Army: Chaplain Is 1st Killed in Action Since '70
September 2, 2010 - 6:14 PMA chaplain killed in Afghanistan this week was the first Army clergyman killed in action since the Vietnam War, the military said Thursday.
Capt. Dale Goetz of the 4th Infantry Division at Fort Carson, Colo., was among five soldiers killed by an improvised bomb on Monday.
Before Goetz, the last Army chaplain to die in action was Phillip Nichols, who was killed by a concealed enemy explosive in Vietnam in October of 1970, said Chaplain Carleton Birch, a spokesman for the Army chief of chaplains.
The Air Force said none of its chaplains were killed later than 1970. A spokesman for the Navy Chaplain Corps, which also provides clergy to the Marines, didn't immediately return a phone call.
Goetz, 43, listed his hometown as White, S.D. He once served there as pastor of First Baptist Church, the Argus-Leader in Sioux Falls, S.D., reported. Goetz, his wife and their three sons recently joined High Country Baptist Church in Colorado Springs, where Fort Carson is located, the newspaper reported.
A church spokeswoman referred questions to the Army on Thursday, and Army officials declined to comment, citing the family's wishes.
Officials said Goetz had hitched a ride on a resupply convoy when he was killed.
Birch said chaplains are considered noncombatants and don't carry weapons, but they are accompanied by a chaplain's assistant, a soldier who is armed.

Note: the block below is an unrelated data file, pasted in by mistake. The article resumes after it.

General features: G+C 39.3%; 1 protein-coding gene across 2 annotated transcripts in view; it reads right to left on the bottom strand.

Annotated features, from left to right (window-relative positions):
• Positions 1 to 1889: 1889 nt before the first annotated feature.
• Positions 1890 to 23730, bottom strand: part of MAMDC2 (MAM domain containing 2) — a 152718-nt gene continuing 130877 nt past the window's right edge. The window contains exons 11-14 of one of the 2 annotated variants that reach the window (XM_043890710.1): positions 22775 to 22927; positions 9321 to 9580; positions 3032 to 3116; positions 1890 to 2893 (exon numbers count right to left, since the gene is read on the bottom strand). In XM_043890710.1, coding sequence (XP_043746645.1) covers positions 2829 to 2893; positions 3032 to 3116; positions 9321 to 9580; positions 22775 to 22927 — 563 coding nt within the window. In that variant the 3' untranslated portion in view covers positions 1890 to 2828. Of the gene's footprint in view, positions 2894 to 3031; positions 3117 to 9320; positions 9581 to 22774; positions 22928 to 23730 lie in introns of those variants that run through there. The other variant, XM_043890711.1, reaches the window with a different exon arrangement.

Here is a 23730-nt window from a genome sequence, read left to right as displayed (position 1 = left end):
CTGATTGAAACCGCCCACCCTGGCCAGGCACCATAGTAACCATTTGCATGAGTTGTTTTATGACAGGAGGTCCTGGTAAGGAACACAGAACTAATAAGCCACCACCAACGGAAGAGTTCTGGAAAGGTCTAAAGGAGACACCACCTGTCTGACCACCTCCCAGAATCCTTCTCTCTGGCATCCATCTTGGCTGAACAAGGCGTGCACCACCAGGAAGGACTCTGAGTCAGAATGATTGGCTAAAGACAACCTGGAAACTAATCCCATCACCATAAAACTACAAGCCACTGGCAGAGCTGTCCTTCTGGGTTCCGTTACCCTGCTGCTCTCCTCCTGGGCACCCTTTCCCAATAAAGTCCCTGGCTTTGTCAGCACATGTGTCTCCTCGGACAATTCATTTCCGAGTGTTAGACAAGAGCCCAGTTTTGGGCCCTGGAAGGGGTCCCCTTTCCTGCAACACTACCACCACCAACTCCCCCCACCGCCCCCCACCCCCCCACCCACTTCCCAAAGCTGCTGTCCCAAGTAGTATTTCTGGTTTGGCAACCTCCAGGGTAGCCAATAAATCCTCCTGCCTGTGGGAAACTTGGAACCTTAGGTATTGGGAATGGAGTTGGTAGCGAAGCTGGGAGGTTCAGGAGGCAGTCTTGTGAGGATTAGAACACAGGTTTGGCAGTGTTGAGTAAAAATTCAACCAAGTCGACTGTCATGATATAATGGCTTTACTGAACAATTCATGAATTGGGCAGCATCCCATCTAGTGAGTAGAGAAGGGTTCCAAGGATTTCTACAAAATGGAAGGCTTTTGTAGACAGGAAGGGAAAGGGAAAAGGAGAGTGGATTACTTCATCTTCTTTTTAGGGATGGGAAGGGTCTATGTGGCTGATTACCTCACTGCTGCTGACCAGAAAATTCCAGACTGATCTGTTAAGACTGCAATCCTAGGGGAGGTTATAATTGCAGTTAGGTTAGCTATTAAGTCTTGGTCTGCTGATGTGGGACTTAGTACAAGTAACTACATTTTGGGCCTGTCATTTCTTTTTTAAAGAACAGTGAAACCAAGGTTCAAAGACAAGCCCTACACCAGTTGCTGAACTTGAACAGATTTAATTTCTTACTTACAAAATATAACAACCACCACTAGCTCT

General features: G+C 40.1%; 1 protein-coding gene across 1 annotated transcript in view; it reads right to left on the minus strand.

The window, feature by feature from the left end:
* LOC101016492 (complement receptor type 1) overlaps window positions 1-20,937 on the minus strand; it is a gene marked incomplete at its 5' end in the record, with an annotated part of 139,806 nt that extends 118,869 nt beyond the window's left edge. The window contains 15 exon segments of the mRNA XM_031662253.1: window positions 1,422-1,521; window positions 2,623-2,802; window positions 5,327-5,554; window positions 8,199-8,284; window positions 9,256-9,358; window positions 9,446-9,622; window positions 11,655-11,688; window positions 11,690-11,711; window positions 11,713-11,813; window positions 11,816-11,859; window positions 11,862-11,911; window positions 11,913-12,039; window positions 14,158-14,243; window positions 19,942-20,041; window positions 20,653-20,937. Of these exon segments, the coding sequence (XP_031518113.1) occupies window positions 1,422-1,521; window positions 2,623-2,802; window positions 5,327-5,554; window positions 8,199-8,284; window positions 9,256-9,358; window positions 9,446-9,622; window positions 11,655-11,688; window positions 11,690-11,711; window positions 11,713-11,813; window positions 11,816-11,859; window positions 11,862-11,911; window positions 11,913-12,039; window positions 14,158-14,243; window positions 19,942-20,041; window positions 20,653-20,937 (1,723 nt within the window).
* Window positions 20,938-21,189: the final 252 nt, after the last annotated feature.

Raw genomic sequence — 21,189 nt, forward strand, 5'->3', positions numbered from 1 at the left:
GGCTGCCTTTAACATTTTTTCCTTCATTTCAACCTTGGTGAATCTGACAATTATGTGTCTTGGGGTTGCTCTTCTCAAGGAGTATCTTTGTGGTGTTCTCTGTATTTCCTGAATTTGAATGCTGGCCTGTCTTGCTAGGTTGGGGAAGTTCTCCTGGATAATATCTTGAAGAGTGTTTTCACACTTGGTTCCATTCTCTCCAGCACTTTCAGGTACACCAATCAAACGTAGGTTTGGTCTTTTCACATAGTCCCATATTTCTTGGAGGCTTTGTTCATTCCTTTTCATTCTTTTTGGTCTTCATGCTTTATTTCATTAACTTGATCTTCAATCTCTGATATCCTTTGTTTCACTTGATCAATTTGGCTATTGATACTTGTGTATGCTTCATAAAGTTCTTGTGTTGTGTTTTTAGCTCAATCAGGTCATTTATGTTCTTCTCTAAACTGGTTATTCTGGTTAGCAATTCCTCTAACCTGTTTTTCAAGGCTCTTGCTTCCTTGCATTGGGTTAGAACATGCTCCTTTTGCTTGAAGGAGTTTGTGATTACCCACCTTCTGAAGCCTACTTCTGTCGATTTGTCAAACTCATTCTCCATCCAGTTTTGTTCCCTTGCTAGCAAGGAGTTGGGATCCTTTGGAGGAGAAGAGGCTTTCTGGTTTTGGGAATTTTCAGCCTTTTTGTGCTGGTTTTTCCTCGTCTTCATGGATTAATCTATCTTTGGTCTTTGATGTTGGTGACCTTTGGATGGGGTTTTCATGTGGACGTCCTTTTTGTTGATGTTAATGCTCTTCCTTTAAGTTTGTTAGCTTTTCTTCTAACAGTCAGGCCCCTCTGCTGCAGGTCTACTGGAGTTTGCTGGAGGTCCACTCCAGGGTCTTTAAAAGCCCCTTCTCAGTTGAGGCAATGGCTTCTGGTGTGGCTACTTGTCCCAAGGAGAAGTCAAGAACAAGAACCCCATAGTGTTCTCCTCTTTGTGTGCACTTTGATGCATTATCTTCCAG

A chaplain's assistant, Staff Sgt. Christopher Stout of Worthville, Ky., was killed in Afghanistan in July, Birch said.
Chaplains don't go on combat patrols but do go onto battlefields to conduct services and counsel soldiers, Birch said.
"Many of those places where they travel are very dangerous," he said.
Army chaplains go through their own training, which includes combat survival skills, Birch said. They don't go through the same training that enlisted personnel or officers do.
Birch said commanders in Afghanistan would decide whether chaplains' procedures will be reviewed or revised after Goetz's death.
"Traveling in a war zone is very risky business .... Chaplains will continue to go where soldiers are on the battlefield to minister to their soldiers," Birch said.
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